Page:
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How to Prepare for a Keynote Speech

Washington, DC, September 29, 2008 — Close up of microphones at the podium at the FEMA press breifing room before a press event. FEMA/Bill Koplitz

The primary objective of making a keynote speech is to captivate and influence your listeners. To do so, the speech must be highly persuasive and successfully inspire the audience to take swift action. No matter where you are speaking or what you are speaking about, there are a few fundamental components that are instrumental in preparing to give a keynote speech. Refer to the following guidelines in hopes of delivering a compelling and eloquent keynote speech.

 

Remain in Sync With Your Goal

Maintaining the attention of an audience depends on you pacing and your ability to align with the purpose of your speech. Make your purpose clear and the chances are you won’t need a teleprompter or notecards.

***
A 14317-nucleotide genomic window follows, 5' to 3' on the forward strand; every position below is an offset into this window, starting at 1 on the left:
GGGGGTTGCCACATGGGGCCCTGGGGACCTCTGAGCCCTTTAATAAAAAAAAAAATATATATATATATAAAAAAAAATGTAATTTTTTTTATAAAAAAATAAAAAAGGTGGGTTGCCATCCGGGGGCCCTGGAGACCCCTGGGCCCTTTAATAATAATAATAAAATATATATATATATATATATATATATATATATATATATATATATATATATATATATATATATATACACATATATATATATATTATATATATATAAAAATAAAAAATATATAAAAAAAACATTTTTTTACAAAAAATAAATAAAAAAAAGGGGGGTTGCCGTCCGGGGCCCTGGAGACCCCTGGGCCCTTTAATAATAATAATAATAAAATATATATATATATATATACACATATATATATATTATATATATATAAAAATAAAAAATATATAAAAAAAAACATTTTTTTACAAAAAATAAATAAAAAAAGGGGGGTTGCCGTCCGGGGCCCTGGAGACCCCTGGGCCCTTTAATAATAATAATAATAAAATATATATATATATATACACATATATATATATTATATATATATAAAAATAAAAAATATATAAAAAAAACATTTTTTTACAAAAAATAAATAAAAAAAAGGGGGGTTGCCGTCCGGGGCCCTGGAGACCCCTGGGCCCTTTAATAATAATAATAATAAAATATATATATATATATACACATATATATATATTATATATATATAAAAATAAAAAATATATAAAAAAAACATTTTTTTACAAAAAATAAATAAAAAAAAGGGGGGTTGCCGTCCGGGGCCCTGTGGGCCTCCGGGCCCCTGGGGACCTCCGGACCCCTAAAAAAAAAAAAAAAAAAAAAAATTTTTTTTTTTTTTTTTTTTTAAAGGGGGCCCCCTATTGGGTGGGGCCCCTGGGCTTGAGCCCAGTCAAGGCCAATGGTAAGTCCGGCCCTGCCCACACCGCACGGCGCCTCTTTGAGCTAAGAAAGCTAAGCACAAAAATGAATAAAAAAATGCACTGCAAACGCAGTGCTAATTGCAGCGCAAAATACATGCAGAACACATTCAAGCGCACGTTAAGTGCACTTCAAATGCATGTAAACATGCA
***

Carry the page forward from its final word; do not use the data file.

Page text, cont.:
Be Passionate

Speaking isn’t only about providing people with information. People attend a keynote speech because they want someone to move them. Tap into this desire and never hesitate to display your passion when delivering a keynote speech.

 

Make a Connection with Listeners

Without establishing a connection to your audience, your words will be essentially meaningless. Start by respecting your audience and recognizing you are on stage to please. Establish an authentic connection using stories from the real-life experiences of your audience and relate them to your own experiences.

 

Tell Stories

Teachers have used stories as a means of communication since the beginning of human history. To this day, storytelling remains the most efficient method of presenting meaning in a truly unforgettable way, and a compelling story is a key element of a successful keynote. Use stories relevant to your own experiences or look for current topics in books or the newspapers. If you want to make your speech memorable, pick an original story rather than an overused one. Avoid repetition to keep your credibility in front of your audience.

 

Be Confident

Maintaining your composure and confidence is vital to ensuring an audience’s attention. Individuals who demonstrate confident vibes draw people to them, so be sure you walk out on the stage feeling great about yourself. If you are prone to stage fright, take time to address what is hindering you before it’s time to make your speech.